Unemployment to remain high until end of 2013
Jobless rate in the 34-country OECD area will still be stuck at 7.7 percent at the end of 2013
By CFOWorld staff | CFO UK | Published 11:21, 10 July 12
The jobless rate in industrialised countries will stay stuck at 7.7 percent until the end of the year and remain high until at least the end of 2013 as the economic outlook deteriorated, the OECD said on Tuesday.
Young people and the low-skilled will bear the brunt of what is by far the weakest economic recovery in the past four decades, Organisation for Economic Cooperation and Development said in 2012 Employment Outlook.
The jobless rate in the 34-country OECD area will still be stuck at 7.7 percent at the end of next year, close to this May's 7.9 percent rate and leaving 48 million people out of work, according to the report.
The recent deterioration in the economic outlook was very bad news for the labour market, OECD secretary-general Angel Gurria said.
"It is imperative that governments use every possible means at their disposal to help jobseekers, especially young people, by removing barriers to job creation and investing in their education and skills," said Gurria. He presented the report in Paris, where the think tank is headquartered.
Countries needed to tackle the jobs crisis with appropriate macroeconomic policy measures, including immediate steps to stabilise Europe's banking system. There was also a case for some easing of fiscal policy if governments retain room for budgetary manoeuvre, the OECD said.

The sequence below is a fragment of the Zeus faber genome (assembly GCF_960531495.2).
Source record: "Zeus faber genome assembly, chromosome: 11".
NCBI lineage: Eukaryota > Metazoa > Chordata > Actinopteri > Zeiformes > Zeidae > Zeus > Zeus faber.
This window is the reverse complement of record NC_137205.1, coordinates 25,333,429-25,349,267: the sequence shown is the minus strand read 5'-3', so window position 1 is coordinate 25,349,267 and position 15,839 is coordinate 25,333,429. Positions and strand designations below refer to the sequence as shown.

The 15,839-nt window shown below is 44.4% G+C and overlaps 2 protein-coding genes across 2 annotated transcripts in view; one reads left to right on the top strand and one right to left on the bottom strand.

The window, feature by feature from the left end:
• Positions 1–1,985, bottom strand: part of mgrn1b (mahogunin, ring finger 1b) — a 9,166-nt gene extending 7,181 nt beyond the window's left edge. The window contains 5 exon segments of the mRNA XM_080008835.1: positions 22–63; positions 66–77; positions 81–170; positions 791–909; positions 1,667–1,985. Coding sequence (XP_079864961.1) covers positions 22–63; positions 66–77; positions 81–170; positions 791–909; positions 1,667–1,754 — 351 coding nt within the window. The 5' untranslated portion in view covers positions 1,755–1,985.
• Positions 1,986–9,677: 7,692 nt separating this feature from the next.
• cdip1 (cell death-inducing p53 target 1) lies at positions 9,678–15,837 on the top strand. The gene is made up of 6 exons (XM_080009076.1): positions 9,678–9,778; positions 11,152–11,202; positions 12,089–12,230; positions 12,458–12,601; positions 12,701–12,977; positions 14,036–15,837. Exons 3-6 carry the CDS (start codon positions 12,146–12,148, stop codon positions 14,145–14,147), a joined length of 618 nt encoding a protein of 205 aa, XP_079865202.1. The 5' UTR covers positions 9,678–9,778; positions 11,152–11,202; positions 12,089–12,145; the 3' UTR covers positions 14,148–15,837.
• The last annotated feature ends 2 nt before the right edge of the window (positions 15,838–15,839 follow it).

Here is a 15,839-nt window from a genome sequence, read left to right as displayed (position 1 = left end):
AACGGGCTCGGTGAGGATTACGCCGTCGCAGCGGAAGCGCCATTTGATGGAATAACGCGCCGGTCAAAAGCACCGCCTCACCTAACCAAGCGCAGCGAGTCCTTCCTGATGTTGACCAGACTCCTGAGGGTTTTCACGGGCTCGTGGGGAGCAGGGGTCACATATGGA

The challenges facing policymakers were in some respects unprecedented, according to the report:
- Almost three years into the recovery from the trough of the global financial crisis, the May jobless rate was just 0.6 percentage points below the post-war high of 8.5 percent touched in October 2009.
- Youth employment has declined by almost seven percentage points, relative to overall employment, since the start of the crisis, while low-skilled employment has dropped almost five percentage points.
- What's more, temporary employment has picked up strongly because of companies' reluctance to rehire workers on open-ended contracts given the uncertain economic outlook.
- Long-term unemployment has jumped to 35 percent of the jobless total from 27 percent before the crisis, raising the spectre that the increase becomes structural as skills erode.
Despite the grim environment, the OECD called for bold structural reforms in labour and product markets. For example, governments could tap a rich seam of job growth by opening the retail trade and professional services to greater competition.
photo credit: Reuters
Economists have pointed to still restrictive shop opening times in a raft of European countries and international lenders have demanded that Greece and Italy loosen closed-shop practices, whether it be by pharmacies, law firms or taxi drivers.
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